Inside The Office with Dorri C. McWhorter: Authentically Uplifting Women

Dorri McWhorter lives to inspire. She left her public accounting job to become the CEO of YWCA Metropolitan Chicago. Her passion for using business to advance society inspires her to use her position to truly make a difference. If you want to support her work at the YWCA, feel free to contact her on Facebook @chicCPA. But first, check out this audio from our live interview, then read more from Dorri below!

What is your day job?

I am the CEO of YWCA Metropolitan Chicago. My team and I work hard to create programs and services that strive to eliminate racism and empower women. We forge partnerships with relevant stakeholders who can provide support for women’s health and wellness, violence prevention and intervention, and access to education and training for those looking to build a career or start a small business. We’re also leading providers of early childhood services, supporting thousands of early educators and childcare providers.

Who were your heroes or mentors?

My career began in the world of public accounting. Therefore, many of my mentors were business leaders. Some of the people I worked with at Arthur Andersen have played a critical role in mentoring me.

Additionally, I view several women who are trailblazers as role models. Christine Lagarde, head of the IMF, is one such woman. I also love Michelle Obama and all that she represents. Hillary Clinton is another example of a powerful woman I admire. But there are also many Chicago women I know who are leaders in business and philanthropy who also inspire me.

When did you decide to embark on the journey of nonprofit leadership?

I have always believed that all businesses serve humanity. Many businesses that have a for-profit mindset, as all businesses should, don’t always understand the opportunity they have for social impact. The YWCA understands this perspective; and we know how to succeed in the business of social service. My aim is to demonstrate the power that business has to create a better society.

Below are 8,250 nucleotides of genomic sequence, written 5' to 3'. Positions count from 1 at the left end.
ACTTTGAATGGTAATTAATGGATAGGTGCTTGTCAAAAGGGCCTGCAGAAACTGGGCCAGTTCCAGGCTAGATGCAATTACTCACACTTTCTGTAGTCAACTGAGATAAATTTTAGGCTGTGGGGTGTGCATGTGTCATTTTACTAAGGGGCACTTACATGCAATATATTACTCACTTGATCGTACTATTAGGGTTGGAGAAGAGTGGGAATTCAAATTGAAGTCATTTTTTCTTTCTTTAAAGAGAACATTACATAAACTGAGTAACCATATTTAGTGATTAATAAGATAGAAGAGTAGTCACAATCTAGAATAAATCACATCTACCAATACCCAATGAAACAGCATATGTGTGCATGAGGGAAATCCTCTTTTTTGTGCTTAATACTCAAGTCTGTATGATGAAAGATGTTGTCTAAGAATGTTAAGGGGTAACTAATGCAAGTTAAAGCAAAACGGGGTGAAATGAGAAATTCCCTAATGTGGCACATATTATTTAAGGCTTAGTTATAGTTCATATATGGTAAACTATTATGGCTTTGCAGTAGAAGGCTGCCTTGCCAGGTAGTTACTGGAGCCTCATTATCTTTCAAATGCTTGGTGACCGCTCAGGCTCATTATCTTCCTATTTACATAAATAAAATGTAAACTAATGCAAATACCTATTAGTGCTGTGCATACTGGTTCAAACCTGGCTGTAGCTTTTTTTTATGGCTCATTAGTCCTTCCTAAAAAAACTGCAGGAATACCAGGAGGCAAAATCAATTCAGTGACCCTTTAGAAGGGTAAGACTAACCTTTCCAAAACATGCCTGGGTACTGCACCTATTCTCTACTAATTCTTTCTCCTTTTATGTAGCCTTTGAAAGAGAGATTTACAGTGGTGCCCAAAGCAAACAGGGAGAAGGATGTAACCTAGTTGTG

If you weren’t doing this work, what would your life look like?

My life’s mission is to truly demonstrate how businesses can advance society.If I wasn’t working with the YWCA, I would be actively engaged in a business with an ethos of creating social impact. Regardless of the role we play, each person has a responsibility to positively contribute to society and create better human experiences everywhere. Wherever I am, I always try to use my position and skills to make the world a better place.

If you had to do it all over again, would you do anything differently?

No. I believe that we don’t make mistakes. Life is a learning process and each experience helps mold us into the people we’re meant to be. I often call mistakes unplanned learning opportunities. Therefore, I believe that I am where I am today because I’ve had the right combination of planned and unplanned learning opportunities.

What is the toughest lesson you’ve learned, that you hope another woman can learn from you?

That’s a tough question. My perspective on life is to learn from everything. I really don’t know what my toughest life lesson is. However, I hope that people embrace the fact that they can do whatever they want to do. I couldn’t say that I exactly planned my life this way. I do things so that people realize that there is no right path to get to your desired destination. It’s really defined by your interest and the opportunities that present themselves.

What do you do for yourself that brings you absolute joy or peace?

Shopping and meditation. I enjoy shopping. Looking at the wonderful things people have created for us to enjoy makes my life experience better. I probably find too much joy in shopping sometimes. Meditation helps me find peace. I watch “Understand the Universe” type videos and try to figure life out.

What will your epitaph be?

I won’t have one because I’m not going to be buried. I hope to be recycled and have my body used positively to help others. Burial forces us to be trapped in boxes that prevent us from truly contributing to the earth. If I were to have an epitaph, however, it would say “Why did you bury me? I stood true to myself and lived to be authentic.”

What word would you want people to use to remember you?

Authentic. It’s impossible to be truly empowered, or to empower others, if you aren’t true to yourself.

How can readers connect with you?

@chicCPA on Twitter; @ywcachicago on Facebook, Twitter and Instagram

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